President Trump, who has had his share of difficulties paying the same respect to the anthem he demands from others, recently warned that “the game is over” if NFL players kneel, and he has also suggested that those who refuse to stand for the anthem should “be Suspended Without Pay” — or perhaps “shouldn’t be in the country.”
The president’s wielding of the anthem as a bludgeon is itself a historical echo. Author Jonathan Rosenberg dedicates a particularly harrowing chapter of his most recent book, “Dangerous Melodies: Classical Music in America from the Great War to the Cold War,” to one Karl Muck — the erstwhile esteemed maestro of the Boston Symphony Orchestra, whose inadvertent failure in 1917 to perform the U.S. anthem at a single concert (due to a couple of missed telegrams) betrayed what many suspected were German loyalties inextricably tied to his heritage. Muck’s offense caused a fast-spreading furor and a worsening cascade of cancellations (both senses).
Muck was banned from venues and entire cities, decried at public assemblies, slandered in the press, pushed out of his job, imprisoned and, in 1919, driven out of the United States, a country he described in a parting interview as “controlled by sentiment that is closely bordering on mob rule.”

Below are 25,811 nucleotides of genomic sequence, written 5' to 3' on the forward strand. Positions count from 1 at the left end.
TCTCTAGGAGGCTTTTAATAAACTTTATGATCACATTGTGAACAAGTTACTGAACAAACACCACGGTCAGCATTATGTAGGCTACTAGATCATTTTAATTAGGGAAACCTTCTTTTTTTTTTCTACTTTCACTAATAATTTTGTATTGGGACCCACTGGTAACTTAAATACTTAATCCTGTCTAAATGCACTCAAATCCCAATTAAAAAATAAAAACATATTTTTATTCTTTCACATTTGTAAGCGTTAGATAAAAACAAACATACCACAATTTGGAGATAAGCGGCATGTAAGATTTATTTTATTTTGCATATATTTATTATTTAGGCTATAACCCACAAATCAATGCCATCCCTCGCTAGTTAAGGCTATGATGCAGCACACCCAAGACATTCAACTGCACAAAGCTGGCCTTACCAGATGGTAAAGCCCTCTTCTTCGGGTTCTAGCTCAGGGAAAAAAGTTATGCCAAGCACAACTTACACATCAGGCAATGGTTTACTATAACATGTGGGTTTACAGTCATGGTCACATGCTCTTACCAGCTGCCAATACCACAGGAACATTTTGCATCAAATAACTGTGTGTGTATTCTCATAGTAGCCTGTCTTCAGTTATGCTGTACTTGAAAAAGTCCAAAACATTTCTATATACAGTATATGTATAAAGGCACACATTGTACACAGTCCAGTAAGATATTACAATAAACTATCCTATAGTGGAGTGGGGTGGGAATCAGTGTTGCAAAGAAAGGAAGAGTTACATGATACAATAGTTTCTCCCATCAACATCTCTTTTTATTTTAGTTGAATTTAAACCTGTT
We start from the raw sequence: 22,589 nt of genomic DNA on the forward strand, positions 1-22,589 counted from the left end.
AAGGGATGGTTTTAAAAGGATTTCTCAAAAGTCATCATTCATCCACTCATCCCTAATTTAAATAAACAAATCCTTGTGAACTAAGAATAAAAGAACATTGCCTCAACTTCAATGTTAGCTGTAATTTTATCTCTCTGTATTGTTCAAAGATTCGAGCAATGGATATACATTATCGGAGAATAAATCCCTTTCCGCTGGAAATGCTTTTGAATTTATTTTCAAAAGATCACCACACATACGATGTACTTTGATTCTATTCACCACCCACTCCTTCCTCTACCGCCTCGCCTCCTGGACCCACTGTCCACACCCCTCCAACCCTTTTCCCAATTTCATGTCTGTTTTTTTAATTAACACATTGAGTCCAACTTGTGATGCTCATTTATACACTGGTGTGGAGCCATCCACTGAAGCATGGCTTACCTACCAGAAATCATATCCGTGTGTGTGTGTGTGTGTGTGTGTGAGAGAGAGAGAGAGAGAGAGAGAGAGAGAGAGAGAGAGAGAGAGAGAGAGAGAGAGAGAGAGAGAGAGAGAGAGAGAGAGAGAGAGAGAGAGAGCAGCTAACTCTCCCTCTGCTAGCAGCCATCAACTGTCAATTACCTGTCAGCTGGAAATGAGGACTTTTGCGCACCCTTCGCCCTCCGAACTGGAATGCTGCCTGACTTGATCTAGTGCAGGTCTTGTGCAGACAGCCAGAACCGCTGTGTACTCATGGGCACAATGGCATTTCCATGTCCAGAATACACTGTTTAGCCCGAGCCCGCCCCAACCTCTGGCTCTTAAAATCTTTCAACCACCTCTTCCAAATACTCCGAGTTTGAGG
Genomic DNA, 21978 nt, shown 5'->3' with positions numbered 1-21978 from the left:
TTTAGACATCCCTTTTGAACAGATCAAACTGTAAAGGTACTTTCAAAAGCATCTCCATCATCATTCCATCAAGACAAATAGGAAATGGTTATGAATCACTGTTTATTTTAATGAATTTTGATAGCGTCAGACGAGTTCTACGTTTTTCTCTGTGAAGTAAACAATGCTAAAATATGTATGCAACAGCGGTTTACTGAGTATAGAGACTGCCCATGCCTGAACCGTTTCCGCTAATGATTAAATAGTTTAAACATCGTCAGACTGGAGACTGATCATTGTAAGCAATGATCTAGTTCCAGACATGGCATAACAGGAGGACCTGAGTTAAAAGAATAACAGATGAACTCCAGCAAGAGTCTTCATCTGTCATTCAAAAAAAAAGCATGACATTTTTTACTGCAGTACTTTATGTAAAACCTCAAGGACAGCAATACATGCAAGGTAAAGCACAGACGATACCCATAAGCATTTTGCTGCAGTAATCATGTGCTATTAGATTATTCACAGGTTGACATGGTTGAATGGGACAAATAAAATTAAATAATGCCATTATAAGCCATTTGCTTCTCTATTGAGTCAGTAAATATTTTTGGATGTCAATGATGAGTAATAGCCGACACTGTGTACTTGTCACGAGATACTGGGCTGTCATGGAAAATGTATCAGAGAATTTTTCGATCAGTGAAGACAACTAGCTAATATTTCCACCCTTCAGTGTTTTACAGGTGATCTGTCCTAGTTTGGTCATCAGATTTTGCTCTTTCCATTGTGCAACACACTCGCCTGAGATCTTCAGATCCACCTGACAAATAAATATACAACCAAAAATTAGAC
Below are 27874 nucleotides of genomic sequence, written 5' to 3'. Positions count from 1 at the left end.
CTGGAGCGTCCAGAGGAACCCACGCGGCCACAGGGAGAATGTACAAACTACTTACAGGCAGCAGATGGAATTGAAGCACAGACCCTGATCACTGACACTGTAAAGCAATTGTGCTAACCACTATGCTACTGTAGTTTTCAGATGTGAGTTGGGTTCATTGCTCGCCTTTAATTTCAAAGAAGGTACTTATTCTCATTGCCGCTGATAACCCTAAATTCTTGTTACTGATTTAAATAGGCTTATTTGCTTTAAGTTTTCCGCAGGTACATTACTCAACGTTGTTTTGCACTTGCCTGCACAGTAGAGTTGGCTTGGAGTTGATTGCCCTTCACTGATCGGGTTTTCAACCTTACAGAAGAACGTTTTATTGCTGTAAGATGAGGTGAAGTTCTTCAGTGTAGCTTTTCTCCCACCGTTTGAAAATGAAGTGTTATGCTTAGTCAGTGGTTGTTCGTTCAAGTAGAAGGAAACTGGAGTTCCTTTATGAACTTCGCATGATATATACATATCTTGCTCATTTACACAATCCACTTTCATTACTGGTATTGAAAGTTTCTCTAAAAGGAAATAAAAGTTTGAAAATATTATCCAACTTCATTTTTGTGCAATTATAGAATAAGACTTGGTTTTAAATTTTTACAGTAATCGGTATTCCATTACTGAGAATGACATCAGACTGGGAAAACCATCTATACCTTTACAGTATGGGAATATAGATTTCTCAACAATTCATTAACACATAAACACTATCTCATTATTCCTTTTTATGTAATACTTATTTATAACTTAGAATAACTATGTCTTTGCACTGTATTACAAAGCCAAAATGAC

But Trump, and those who agree with his sentiments that players should “be happy, be cool,” or that the anthem is no venue for activism, need only read on to its third verse to encounter how racial inequality is sewn into the fabric of the song itself, whether we sing it out loud or not.
“No refuge could save the hireling and slave / From the terror of flight or the gloom of the grave.” These lines reference the Corps of Colonial Marines, a unit of Black soldiers who served the British Royal Army in exchange for emancipation.